Speaker, “Eminent Domain at the Supreme Court After Kelo,” IRWA Chapter 57, Riverside, CA (January 8, 2014).
Speaker, “The Mechanics of Obtaining Prejudgment Possession,” IRWA Chapter 57 Seminar, Riverside, CA (November 2, 2012).
Speaker, “Multi-Parcel Acquisition Programs: Three Ways Engineers, ROW Professionals and Attorneys Can Work together To Achieve A Smooth – and Faster – Acquisition,” IRWA Chapter 1, Los Angeles, CA (May 17, 2011).
Speaker, “From Resolution of Necessity to Order of Possession,” CLE 10th Annual Conference, Los Angeles, CA (May 10, 2008).
Speaker, “Is Eminent Domain Dead?: How and When Private Developers Can Still Use Eminent Domain Effectively,” CLE International Mixed Use Development Seminar, Los Angeles, CA (January 10-11, 2008).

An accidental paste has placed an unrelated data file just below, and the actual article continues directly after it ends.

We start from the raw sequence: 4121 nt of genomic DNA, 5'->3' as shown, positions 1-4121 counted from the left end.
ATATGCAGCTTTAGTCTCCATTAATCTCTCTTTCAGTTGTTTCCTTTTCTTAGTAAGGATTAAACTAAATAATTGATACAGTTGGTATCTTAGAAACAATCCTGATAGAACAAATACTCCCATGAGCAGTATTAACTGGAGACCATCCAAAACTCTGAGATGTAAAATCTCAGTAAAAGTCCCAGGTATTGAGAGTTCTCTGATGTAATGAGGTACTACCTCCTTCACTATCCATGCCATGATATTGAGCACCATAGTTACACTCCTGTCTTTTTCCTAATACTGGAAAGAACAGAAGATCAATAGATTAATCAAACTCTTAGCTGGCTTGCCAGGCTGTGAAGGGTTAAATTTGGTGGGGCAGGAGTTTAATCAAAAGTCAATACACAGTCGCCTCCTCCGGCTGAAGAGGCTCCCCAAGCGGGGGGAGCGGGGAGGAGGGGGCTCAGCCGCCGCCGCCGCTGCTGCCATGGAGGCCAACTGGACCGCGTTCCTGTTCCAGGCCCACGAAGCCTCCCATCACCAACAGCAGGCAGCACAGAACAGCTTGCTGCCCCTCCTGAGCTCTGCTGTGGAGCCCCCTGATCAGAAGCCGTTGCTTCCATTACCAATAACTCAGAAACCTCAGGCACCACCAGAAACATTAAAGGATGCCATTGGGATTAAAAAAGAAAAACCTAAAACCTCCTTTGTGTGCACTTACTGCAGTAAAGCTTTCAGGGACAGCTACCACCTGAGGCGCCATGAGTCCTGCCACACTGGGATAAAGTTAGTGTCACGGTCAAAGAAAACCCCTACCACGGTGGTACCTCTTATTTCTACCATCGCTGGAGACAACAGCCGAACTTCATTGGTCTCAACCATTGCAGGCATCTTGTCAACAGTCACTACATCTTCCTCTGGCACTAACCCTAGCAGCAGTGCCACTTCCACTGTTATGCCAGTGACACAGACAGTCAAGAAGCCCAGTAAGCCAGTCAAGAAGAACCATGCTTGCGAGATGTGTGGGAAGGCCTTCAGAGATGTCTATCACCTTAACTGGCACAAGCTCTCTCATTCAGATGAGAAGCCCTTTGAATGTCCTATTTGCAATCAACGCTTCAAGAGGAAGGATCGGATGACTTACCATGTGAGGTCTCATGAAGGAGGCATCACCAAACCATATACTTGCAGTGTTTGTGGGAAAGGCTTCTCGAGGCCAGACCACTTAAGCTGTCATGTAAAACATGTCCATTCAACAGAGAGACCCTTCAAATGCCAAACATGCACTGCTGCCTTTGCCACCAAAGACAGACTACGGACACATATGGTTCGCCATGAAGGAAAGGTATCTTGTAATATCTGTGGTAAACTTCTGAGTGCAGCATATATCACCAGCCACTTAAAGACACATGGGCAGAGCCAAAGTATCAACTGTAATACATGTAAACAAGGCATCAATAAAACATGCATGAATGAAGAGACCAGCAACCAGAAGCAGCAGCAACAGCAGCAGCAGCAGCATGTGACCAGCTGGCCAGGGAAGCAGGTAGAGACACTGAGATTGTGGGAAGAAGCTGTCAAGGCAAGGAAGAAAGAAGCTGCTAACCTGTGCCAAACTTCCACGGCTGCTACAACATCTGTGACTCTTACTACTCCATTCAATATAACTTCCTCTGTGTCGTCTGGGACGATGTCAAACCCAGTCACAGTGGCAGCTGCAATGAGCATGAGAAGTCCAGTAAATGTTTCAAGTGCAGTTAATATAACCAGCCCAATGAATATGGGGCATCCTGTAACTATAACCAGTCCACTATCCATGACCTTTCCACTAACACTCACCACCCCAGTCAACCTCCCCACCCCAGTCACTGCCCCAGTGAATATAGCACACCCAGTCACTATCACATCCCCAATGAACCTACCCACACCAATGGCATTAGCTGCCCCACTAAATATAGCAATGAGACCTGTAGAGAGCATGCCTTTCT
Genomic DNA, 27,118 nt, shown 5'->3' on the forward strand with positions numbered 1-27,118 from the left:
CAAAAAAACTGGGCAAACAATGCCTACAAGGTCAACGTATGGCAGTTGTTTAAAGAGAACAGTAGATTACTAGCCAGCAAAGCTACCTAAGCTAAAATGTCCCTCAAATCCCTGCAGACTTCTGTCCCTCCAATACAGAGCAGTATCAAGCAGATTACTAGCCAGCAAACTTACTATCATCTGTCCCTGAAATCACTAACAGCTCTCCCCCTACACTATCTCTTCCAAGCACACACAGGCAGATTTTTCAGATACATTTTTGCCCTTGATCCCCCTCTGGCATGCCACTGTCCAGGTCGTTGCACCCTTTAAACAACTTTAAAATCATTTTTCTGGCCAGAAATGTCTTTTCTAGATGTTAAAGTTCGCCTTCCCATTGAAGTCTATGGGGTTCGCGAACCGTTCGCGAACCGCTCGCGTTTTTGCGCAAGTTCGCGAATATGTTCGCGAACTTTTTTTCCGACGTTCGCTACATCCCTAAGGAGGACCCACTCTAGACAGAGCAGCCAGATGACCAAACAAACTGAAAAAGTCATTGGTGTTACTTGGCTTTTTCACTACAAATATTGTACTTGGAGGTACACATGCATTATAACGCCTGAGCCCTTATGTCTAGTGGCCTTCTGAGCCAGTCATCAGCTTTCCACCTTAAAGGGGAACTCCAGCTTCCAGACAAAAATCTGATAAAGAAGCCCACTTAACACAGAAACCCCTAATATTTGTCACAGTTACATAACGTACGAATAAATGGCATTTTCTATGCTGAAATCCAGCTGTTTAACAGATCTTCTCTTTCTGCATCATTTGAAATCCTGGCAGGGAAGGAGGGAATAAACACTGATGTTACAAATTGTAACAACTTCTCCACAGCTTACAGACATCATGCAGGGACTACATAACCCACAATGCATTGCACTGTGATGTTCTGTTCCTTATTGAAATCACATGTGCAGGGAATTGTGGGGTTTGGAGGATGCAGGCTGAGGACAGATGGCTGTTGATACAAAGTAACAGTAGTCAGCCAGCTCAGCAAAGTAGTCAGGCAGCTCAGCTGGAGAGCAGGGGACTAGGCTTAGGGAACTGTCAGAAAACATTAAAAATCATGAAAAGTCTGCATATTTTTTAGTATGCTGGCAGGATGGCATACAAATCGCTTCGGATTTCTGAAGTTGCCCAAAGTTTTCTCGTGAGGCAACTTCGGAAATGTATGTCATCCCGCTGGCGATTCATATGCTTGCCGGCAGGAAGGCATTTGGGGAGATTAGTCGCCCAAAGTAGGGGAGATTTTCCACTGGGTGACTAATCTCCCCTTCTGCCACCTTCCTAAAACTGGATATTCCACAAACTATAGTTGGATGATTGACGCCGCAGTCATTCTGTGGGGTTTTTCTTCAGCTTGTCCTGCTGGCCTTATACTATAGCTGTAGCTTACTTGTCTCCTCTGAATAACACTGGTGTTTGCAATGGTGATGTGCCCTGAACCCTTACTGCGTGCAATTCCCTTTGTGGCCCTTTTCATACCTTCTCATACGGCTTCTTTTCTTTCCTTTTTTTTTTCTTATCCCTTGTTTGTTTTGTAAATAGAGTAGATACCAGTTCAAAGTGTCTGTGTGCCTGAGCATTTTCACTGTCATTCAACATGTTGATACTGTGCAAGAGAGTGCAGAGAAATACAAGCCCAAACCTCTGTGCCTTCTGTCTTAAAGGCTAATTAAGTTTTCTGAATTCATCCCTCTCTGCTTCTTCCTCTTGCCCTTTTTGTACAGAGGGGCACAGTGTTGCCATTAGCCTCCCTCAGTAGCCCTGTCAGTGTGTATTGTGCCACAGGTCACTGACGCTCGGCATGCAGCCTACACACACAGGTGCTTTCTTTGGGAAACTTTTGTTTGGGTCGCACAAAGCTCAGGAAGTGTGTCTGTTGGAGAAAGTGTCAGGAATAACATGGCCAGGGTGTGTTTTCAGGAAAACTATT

Co-Author, “Low-Profile Anderson Initiative Would Change Eminent Domain and Land-Use Planning Radically,” California Real Estate Journal, July 31, 2006.
Co-Author, “Anderson Initiative Goes to Extraordinary Lengths to Limit Eminent Domain,” Daily Journal, July 25, 2006.
Co-Author, “Does Anybody Really Know What Time It Is? Deposits and Dates of Value in a Post-Kelo World,” Article included with the Los Angeles County Bar Association Eminent Domain Section Lunch materials, May 16, 2006.
Co-Author, “Kelo v. City of New London: Action . . . Reaction . . . Overreaction?” Article included with the County Counsels’ Association of California Civil Law and Litigation’s Annual Conference materials, April 26, 2006.